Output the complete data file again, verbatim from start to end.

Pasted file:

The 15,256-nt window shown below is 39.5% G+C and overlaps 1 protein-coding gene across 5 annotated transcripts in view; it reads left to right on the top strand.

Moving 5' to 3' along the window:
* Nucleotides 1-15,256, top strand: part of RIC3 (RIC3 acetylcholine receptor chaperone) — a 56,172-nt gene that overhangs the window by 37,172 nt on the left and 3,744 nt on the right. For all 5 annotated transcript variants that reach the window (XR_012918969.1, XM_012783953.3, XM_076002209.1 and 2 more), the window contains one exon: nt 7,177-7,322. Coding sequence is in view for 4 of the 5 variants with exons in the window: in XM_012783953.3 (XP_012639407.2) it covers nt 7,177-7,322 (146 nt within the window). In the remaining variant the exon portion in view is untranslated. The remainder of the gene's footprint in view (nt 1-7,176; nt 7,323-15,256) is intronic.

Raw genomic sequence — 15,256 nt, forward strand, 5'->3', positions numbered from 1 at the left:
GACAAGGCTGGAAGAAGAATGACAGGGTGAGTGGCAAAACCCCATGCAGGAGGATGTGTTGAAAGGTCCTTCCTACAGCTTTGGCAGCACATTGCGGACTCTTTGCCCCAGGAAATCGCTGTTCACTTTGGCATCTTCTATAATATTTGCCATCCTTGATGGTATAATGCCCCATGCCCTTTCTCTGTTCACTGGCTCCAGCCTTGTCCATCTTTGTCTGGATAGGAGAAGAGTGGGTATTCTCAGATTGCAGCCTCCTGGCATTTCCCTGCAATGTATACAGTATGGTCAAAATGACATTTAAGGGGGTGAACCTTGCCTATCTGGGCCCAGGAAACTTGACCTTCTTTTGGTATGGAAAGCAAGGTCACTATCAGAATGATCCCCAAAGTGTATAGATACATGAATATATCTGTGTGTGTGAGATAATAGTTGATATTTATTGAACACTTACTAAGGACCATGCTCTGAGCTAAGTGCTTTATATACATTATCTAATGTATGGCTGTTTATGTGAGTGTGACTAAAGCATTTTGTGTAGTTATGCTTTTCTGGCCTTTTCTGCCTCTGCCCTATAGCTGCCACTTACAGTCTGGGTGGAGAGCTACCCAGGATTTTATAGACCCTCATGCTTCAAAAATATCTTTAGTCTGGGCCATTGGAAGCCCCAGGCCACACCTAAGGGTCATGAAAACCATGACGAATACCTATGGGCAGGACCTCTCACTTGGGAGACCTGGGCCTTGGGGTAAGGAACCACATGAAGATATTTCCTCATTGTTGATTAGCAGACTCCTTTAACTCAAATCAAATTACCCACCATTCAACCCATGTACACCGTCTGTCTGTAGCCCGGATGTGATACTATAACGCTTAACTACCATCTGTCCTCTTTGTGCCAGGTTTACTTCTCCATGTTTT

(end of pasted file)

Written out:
The 15,256-nt window shown below is 39.5% G+C and overlaps 1 protein-coding gene across 5 annotated transcripts in view; it reads left to right on the top strand.

Moving 5' to 3' along the window:
* Nucleotides 1-15,256, top strand: part of RIC3 (RIC3 acetylcholine receptor chaperone) — a 56,172-nt gene that overhangs the window by 37,172 nt on the left and 3,744 nt on the right. For all 5 annotated transcript variants that reach the window (XR_012918969.1, XM_012783953.3, XM_076002209.1 and 2 more), the window contains one exon: nt 7,177-7,322. Coding sequence is in view for 4 of the 5 variants with exons in the window: in XM_012783953.3 (XP_012639407.2) it covers nt 7,177-7,322 (146 nt within the window). In the remaining variant the exon portion in view is untranslated. The remainder of the gene's footprint in view (nt 1-7,176; nt 7,323-15,256) is intronic.

Raw genomic sequence — 15,256 nt, forward strand, 5'->3', positions numbered from 1 at the left:
GACAAGGCTGGAAGAAGAATGACAGGGTGAGTGGCAAAACCCCATGCAGGAGGATGTGTTGAAAGGTCCTTCCTACAGCTTTGGCAGCACATTGCGGACTCTTTGCCCCAGGAAATCGCTGTTCACTTTGGCATCTTCTATAATATTTGCCATCCTTGATGGTATAATGCCCCATGCCCTTTCTCTGTTCACTGGCTCCAGCCTTGTCCATCTTTGTCTGGATAGGAGAAGAGTGGGTATTCTCAGATTGCAGCCTCCTGGCATTTCCCTGCAATGTATACAGTATGGTCAAAATGACATTTAAGGGGGTGAACCTTGCCTATCTGGGCCCAGGAAACTTGACCTTCTTTTGGTATGGAAAGCAAGGTCACTATCAGAATGATCCCCAAAGTGTATAGATACATGAATATATCTGTGTGTGTGAGATAATAGTTGATATTTATTGAACACTTACTAAGGACCATGCTCTGAGCTAAGTGCTTTATATACATTATCTAATGTATGGCTGTTTATGTGAGTGTGACTAAAGCATTTTGTGTAGTTATGCTTTTCTGGCCTTTTCTGCCTCTGCCCTATAGCTGCCACTTACAGTCTGGGTGGAGAGCTACCCAGGATTTTATAGACCCTCATGCTTCAAAAATATCTTTAGTCTGGGCCATTGGAAGCCCCAGGCCACACCTAAGGGTCATGAAAACCATGACGAATACCTATGGGCAGGACCTCTCACTTGGGAGACCTGGGCCTTGGGGTAAGGAACCACATGAAGATATTTCCTCATTGTTGATTAGCAGACTCCTTTAACTCAAATCAAATTACCCACCATTCAACCCATGTACACCGTCTGTCTGTAGCCCGGATGTGATACTATAACGCTTAACTACCATCTGTCCTCTTTGTGCCAGGTTTACTTCTCCATGTTTT